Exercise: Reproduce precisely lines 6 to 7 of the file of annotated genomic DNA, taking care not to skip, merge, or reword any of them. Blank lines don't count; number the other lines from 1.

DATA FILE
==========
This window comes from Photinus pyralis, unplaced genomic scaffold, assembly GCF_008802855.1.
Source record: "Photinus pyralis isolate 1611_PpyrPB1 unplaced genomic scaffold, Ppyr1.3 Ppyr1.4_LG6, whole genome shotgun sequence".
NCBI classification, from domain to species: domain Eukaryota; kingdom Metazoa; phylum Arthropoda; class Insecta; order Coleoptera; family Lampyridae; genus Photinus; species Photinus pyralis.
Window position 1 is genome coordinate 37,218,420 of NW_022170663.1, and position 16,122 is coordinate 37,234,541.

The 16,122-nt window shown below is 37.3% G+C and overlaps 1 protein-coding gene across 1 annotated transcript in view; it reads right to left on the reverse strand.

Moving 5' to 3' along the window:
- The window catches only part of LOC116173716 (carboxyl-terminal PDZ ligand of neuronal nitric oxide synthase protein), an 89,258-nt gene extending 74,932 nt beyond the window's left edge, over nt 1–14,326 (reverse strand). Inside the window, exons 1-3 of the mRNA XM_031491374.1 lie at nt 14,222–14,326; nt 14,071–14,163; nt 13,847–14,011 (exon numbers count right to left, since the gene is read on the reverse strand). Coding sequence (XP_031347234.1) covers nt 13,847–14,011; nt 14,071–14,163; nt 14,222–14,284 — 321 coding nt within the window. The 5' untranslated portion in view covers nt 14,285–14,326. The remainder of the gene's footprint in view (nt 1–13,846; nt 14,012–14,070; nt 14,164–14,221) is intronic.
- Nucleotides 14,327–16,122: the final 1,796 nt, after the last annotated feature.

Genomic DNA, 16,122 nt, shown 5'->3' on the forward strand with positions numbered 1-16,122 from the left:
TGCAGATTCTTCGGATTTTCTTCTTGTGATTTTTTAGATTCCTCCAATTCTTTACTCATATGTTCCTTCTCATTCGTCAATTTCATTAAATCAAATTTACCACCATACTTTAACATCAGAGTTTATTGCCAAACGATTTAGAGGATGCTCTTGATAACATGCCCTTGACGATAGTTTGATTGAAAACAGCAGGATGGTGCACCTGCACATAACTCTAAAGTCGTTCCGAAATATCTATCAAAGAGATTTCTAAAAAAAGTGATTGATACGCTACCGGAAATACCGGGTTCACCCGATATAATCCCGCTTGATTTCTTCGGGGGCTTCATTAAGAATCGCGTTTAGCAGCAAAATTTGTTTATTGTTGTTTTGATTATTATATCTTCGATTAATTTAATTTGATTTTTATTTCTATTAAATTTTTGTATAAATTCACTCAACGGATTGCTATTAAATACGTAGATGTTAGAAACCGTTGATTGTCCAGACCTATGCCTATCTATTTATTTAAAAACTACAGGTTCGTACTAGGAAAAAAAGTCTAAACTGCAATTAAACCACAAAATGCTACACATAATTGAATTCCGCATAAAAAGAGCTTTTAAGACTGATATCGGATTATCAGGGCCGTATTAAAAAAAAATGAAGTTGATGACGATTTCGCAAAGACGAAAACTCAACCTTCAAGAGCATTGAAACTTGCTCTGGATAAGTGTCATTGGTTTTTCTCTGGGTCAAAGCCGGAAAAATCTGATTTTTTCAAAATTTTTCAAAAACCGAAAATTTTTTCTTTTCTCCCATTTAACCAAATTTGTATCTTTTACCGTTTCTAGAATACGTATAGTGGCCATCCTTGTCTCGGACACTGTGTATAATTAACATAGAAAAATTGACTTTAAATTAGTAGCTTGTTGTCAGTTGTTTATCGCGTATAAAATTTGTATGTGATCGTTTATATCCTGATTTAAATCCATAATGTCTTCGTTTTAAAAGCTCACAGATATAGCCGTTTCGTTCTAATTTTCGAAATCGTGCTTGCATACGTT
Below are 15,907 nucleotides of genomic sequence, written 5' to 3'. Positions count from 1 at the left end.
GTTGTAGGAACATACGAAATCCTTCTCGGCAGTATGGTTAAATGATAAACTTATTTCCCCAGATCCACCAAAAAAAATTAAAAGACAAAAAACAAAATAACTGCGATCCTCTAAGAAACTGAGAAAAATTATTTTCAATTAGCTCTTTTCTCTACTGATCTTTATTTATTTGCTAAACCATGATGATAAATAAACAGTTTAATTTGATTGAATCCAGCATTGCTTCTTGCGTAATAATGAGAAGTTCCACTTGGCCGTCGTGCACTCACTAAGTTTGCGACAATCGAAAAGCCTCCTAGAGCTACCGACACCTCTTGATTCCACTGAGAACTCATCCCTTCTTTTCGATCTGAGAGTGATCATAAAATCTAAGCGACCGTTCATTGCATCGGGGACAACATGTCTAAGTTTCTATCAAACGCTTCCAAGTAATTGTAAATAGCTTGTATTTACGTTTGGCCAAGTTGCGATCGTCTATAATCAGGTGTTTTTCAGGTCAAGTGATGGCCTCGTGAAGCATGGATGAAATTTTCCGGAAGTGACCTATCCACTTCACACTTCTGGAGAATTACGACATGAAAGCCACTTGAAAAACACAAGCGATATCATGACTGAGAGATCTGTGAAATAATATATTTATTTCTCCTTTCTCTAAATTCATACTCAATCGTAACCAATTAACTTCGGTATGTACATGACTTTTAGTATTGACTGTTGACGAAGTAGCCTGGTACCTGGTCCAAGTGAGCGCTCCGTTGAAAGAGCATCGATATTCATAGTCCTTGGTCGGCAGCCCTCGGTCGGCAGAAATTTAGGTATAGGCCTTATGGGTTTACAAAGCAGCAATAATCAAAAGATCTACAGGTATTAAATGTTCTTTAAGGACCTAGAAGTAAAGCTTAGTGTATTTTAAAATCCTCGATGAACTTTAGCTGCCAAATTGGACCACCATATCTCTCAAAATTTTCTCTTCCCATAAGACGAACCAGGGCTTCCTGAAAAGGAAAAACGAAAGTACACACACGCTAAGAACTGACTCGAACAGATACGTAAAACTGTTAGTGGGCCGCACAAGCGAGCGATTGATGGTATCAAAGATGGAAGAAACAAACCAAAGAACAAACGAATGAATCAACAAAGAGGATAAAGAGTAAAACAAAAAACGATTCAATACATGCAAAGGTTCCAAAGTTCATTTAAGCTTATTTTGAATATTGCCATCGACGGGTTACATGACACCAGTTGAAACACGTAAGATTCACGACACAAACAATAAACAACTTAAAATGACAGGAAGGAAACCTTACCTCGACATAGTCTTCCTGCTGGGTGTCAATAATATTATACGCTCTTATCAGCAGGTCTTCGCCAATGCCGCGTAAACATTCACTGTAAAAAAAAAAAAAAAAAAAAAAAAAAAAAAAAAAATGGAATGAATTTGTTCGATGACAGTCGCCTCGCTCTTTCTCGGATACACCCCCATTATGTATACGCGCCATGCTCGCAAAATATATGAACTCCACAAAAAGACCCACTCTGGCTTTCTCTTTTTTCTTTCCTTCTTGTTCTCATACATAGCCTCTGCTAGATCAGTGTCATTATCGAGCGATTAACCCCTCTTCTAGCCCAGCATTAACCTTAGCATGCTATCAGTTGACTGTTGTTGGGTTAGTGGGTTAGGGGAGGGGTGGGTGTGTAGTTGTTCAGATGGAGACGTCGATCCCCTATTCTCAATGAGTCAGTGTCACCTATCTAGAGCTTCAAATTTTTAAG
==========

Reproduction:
Moving 5' to 3' along the window:
- The window catches only part of LOC116173716 (carboxyl-terminal PDZ ligand of neuronal nitric oxide synthase protein), an 89,258-nt gene extending 74,932 nt beyond the window's left edge, over nt 1–14,326 (reverse strand). Inside the window, exons 1-3 of the mRNA XM_031491374.1 lie at nt 14,222–14,326; nt 14,071–14,163; nt 13,847–14,011 (exon numbers count right to left, since the gene is read on the reverse strand). Coding sequence (XP_031347234.1) covers nt 13,847–14,011; nt 14,071–14,163; nt 14,222–14,284 — 321 coding nt within the window. The 5' untranslated portion in view covers nt 14,285–14,326. The remainder of the gene's footprint in view (nt 1–13,846; nt 14,012–14,070; nt 14,164–14,221) is intronic.